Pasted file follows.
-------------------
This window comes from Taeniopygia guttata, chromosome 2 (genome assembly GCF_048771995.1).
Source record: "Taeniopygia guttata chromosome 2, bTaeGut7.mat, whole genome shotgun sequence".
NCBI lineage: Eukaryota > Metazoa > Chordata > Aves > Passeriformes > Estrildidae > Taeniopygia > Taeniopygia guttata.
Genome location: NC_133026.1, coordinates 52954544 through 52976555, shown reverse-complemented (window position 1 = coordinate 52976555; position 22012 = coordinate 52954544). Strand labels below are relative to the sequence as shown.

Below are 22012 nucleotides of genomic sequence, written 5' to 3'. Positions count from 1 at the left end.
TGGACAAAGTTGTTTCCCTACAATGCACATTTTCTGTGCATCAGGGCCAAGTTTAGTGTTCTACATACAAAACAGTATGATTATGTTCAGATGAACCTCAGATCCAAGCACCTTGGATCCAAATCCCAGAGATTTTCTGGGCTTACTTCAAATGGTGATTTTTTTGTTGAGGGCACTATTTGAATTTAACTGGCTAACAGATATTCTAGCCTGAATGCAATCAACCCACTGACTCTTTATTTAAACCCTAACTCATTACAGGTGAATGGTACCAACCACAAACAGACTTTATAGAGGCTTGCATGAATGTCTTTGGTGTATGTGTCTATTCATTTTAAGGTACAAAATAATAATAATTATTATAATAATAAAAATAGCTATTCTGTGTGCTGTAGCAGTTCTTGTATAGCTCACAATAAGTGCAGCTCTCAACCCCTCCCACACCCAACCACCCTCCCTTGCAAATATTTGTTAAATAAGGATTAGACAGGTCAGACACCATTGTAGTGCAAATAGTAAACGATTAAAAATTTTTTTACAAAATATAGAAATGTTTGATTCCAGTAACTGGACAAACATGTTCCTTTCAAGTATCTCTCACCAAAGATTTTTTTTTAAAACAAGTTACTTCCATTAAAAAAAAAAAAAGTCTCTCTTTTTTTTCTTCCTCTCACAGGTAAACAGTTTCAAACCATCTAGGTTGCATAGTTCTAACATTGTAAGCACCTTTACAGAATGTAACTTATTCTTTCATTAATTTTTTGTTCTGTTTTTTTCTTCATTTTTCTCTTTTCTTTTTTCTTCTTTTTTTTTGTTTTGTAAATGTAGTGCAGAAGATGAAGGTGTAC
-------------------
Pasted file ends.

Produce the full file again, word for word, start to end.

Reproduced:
This window comes from Taeniopygia guttata, chromosome 2 (genome assembly GCF_048771995.1).
Source record: "Taeniopygia guttata chromosome 2, bTaeGut7.mat, whole genome shotgun sequence".
NCBI lineage: Eukaryota > Metazoa > Chordata > Aves > Passeriformes > Estrildidae > Taeniopygia > Taeniopygia guttata.
Genome location: NC_133026.1, coordinates 52954544 through 52976555, shown reverse-complemented (window position 1 = coordinate 52976555; position 22012 = coordinate 52954544). Strand labels below are relative to the sequence as shown.

Below are 22012 nucleotides of genomic sequence, written 5' to 3'. Positions count from 1 at the left end.
TGGACAAAGTTGTTTCCCTACAATGCACATTTTCTGTGCATCAGGGCCAAGTTTAGTGTTCTACATACAAAACAGTATGATTATGTTCAGATGAACCTCAGATCCAAGCACCTTGGATCCAAATCCCAGAGATTTTCTGGGCTTACTTCAAATGGTGATTTTTTTGTTGAGGGCACTATTTGAATTTAACTGGCTAACAGATATTCTAGCCTGAATGCAATCAACCCACTGACTCTTTATTTAAACCCTAACTCATTACAGGTGAATGGTACCAACCACAAACAGACTTTATAGAGGCTTGCATGAATGTCTTTGGTGTATGTGTCTATTCATTTTAAGGTACAAAATAATAATAATTATTATAATAATAAAAATAGCTATTCTGTGTGCTGTAGCAGTTCTTGTATAGCTCACAATAAGTGCAGCTCTCAACCCCTCCCACACCCAACCACCCTCCCTTGCAAATATTTGTTAAATAAGGATTAGACAGGTCAGACACCATTGTAGTGCAAATAGTAAACGATTAAAAATTTTTTTACAAAATATAGAAATGTTTGATTCCAGTAACTGGACAAACATGTTCCTTTCAAGTATCTCTCACCAAAGATTTTTTTTTAAAACAAGTTACTTCCATTAAAAAAAAAAAAAGTCTCTCTTTTTTTTCTTCCTCTCACAGGTAAACAGTTTCAAACCATCTAGGTTGCATAGTTCTAACATTGTAAGCACCTTTACAGAATGTAACTTATTCTTTCATTAATTTTTTGTTCTGTTTTTTTCTTCATTTTTCTCTTTTCTTTTTTCTTCTTTTTTTTTGTTTTGTAAATGTAGTGCAGAAGATGAAGGTGTAC